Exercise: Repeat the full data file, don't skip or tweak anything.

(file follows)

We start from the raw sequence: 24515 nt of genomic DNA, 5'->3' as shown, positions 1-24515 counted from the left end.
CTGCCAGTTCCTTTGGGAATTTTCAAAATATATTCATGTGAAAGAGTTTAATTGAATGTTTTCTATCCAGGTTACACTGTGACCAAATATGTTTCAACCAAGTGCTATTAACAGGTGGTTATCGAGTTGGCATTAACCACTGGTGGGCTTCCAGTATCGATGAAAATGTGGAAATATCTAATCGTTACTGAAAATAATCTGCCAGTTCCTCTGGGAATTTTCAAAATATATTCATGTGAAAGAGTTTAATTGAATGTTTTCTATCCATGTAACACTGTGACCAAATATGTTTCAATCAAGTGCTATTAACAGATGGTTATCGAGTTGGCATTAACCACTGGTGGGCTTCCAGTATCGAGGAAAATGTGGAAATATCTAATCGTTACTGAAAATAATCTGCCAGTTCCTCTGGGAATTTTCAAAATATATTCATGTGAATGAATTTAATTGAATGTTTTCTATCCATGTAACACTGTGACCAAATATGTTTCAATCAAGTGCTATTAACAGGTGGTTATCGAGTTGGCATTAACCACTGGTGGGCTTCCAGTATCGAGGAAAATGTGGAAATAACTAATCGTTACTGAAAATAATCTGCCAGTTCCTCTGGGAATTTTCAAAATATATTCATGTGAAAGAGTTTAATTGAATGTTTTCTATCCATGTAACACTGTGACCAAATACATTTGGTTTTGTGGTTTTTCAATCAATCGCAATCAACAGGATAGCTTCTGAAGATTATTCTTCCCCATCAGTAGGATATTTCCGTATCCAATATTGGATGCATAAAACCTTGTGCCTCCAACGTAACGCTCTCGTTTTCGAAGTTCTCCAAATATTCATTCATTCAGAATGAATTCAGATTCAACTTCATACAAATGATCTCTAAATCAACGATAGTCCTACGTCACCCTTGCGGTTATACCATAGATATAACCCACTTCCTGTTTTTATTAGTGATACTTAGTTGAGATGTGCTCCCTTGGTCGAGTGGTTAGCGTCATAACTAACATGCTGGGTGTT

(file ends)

We start from the raw sequence: 24515 nt of genomic DNA, 5'->3' as shown, positions 1-24515 counted from the left end.
CTGCCAGTTCCTTTGGGAATTTTCAAAATATATTCATGTGAAAGAGTTTAATTGAATGTTTTCTATCCAGGTTACACTGTGACCAAATATGTTTCAACCAAGTGCTATTAACAGGTGGTTATCGAGTTGGCATTAACCACTGGTGGGCTTCCAGTATCGATGAAAATGTGGAAATATCTAATCGTTACTGAAAATAATCTGCCAGTTCCTCTGGGAATTTTCAAAATATATTCATGTGAAAGAGTTTAATTGAATGTTTTCTATCCATGTAACACTGTGACCAAATATGTTTCAATCAAGTGCTATTAACAGATGGTTATCGAGTTGGCATTAACCACTGGTGGGCTTCCAGTATCGAGGAAAATGTGGAAATATCTAATCGTTACTGAAAATAATCTGCCAGTTCCTCTGGGAATTTTCAAAATATATTCATGTGAATGAATTTAATTGAATGTTTTCTATCCATGTAACACTGTGACCAAATATGTTTCAATCAAGTGCTATTAACAGGTGGTTATCGAGTTGGCATTAACCACTGGTGGGCTTCCAGTATCGAGGAAAATGTGGAAATAACTAATCGTTACTGAAAATAATCTGCCAGTTCCTCTGGGAATTTTCAAAATATATTCATGTGAAAGAGTTTAATTGAATGTTTTCTATCCATGTAACACTGTGACCAAATACATTTGGTTTTGTGGTTTTTCAATCAATCGCAATCAACAGGATAGCTTCTGAAGATTATTCTTCCCCATCAGTAGGATATTTCCGTATCCAATATTGGATGCATAAAACCTTGTGCCTCCAACGTAACGCTCTCGTTTTCGAAGTTCTCCAAATATTCATTCATTCAGAATGAATTCAGATTCAACTTCATACAAATGATCTCTAAATCAACGATAGTCCTACGTCACCCTTGCGGTTATACCATAGATATAACCCACTTCCTGTTTTTATTAGTGATACTTAGTTGAGATGTGCTCCCTTGGTCGAGTGGTTAGCGTCATAACTAACATGCTGGGTGTT